I’ve looked at many sources discussing planned US export capacity and they’re all in the ballpark of what the below chart shows—that export capacity should roughly double from now to yearend 2017.
In addition to added export capacity, petrochemical demand will continue to grow as emerging markets develop. As countries industrialize there is a large demand increase for appliances, electronics and plastic and rubber products—all of which need petrochemicals to produce. The major demand drivers are Asia (especially China and India), Russia and South Africa. China currently has four PDH plants with total propane requirements of 2,590 kta (kilotons per annum) and is building five more that will require 3,876 kta. Just with these PDH plants, China is increasing their propane demand more than 150% over the next several years. Central and South America demand has also been on the rise with their LPG imports rising by 75% from 2009 to 2013. This is important because Central and South America are close enough to the US that these trade routes should be dominated by handysize vessels, not VLGCs. The chart below shows Asian LPG demand growth since 2001 and what’s expected in the next five years.
Navigator management has hinted several times that they may in the future create a public limited partnership subsidiary. This subsidiary could house large vessels (financed with a lot of debt) that operate on long-term contracts. This is a way to separate the capital- and debt-intensive parts of the business from the shorter-term/spot market stuff. So vessels with 10+ year contracts (and their corresponding debt) would go into a subsidiary and the vessels that operate mostly on the spot market would stay under NVGS. The subsidiary then pays a portion of their income to NVGS through quarterly cash distributions. It’s a good (and very popular) way to structure these companies and would most likely result in a stock premium compared to now.
Finally, as time goes on, more people will realize that LPG shipping does not correlate with crude oil prices. Right now, all LPG shipping stocks have been crushed over the past year even though business is fine. Navigator’s first quarter 2015 utilization was 97.0% and their TCE rate actually increased year over year. As LPG shipping continues to prosper during this oil downturn, LPG stocks should no longer trade in step with crude prices and other oil-related stocks.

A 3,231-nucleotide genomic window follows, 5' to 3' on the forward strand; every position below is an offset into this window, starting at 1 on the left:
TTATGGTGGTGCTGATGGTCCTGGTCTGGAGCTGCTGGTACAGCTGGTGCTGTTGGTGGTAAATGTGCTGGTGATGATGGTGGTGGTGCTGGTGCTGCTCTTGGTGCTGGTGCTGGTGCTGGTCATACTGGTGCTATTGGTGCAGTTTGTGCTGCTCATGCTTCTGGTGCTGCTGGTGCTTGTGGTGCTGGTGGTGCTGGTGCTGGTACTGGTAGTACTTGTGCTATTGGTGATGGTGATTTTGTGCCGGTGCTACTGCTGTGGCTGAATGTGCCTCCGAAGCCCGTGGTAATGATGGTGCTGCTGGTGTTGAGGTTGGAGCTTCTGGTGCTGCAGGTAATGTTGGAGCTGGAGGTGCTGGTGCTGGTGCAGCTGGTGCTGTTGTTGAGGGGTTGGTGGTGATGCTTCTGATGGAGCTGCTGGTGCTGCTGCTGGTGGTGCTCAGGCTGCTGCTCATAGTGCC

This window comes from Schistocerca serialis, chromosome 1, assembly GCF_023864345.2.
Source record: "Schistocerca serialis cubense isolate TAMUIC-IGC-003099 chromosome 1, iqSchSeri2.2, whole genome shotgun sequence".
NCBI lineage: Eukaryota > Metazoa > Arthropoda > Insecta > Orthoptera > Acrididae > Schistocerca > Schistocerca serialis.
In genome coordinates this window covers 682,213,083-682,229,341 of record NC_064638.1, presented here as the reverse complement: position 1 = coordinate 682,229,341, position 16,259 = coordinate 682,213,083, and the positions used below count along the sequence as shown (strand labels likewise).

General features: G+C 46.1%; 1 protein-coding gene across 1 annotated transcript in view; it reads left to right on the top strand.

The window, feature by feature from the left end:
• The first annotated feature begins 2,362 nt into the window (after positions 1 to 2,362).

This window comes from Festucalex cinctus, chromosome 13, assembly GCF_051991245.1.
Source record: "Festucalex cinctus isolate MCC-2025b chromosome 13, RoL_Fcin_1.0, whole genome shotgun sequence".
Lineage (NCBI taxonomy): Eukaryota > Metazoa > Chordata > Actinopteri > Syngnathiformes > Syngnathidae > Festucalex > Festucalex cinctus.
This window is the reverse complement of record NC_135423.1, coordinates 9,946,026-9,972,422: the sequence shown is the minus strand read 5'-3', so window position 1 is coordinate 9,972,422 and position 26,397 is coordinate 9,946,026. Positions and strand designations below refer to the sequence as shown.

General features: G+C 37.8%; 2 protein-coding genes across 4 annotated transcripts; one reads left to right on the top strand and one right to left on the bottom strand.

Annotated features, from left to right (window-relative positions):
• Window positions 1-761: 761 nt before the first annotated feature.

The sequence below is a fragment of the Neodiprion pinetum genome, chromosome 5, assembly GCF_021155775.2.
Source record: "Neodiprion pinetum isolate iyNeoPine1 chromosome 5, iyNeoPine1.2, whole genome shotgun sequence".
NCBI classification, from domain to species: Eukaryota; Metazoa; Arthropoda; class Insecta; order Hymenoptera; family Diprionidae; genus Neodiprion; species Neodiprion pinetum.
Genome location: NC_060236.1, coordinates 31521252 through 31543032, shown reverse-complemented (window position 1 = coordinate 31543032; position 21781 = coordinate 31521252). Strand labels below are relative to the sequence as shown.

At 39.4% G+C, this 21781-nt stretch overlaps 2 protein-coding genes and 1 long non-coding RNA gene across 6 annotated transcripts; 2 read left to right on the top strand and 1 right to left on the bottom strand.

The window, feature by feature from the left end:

Gas carrier operators aren’t stupid—with NGL exports increasing dramatically in the near future these companies have rapidly increased their order book for new vessels. There are currently 1,314 LPG ships in the world with 233 on order (for an increase of 17.7%). Just looking at handysize, there are 92 vessels with 37 on order (11 of which are Navigator’s) for an increase of 40.2%. Compare these numbers to 2007 when the order books for total fleet and handysize were both over 30% of existing supply. Navigator’s utilization and TCE rates never suffered a dramatic decrease due to that influx of newbuilds.
Even with the handysize market increasing over 40%, the pro forma fleets will be Navigator at 34 (four of their newbuilds are larger vessels) and the next closest (Ultragas) at 13. Navigator’s dominant market share and competitive advantages related to having the most worldwide and flexible fleet will remain. Management said there hasn’t been any new orders for LPG vessels in the past 4-5 months so the order book may have stabilized for now. Even if a company orders a ship today, they won’t see it delivered until yearend 2017. In addition, there are currently 11 very large ethane-capable carriers (VLECs) and 15 handysize ethane-capable newbuilds on order (four of which are Navigator’s).
Offsetting these newbuilds are old ships that will be scrapped. As of September 2013, 16.2% of the entire liquefied gas carrier fleet (and 10.2% of handysize) are over 25 years old. These ships will soon be scrapped and not one of these 25+ year old ships is owned by Navigator. Comparing the industry-wide newbuilds with increasing export capacity, it is my opinion that the new vessel supply will be more than offset by new terminals coming online and old ships getting scrapped.
Next, ethane prices have recently been lower than natural gas prices because a lack of infrastructure to move US ethane to market. This uncertainty will continue in the short to medium-term. In November 2014 the Singapore naphtha price was $0.65/lb vs Mont Belvieu, Texas ethane at $0.09/lb. This is a wide price gap (that is historically even wider) that can’t be fully taken advantage of because we have too much ethane and not enough infrastructure. This domestic glut has pushed our ethane prices down below natural gas which causes ethane rejection. If there’s not enough infrastructure to export the ethane to higher priced regions of the world and domestic ethane is selling for less than natural gas, there’s no reason to process more than the minimal amount of ethane that we need. As ethane pipelines are built, ethane crackers come online and export capacity increases, ethane prices will stabilize and rejection will decrease.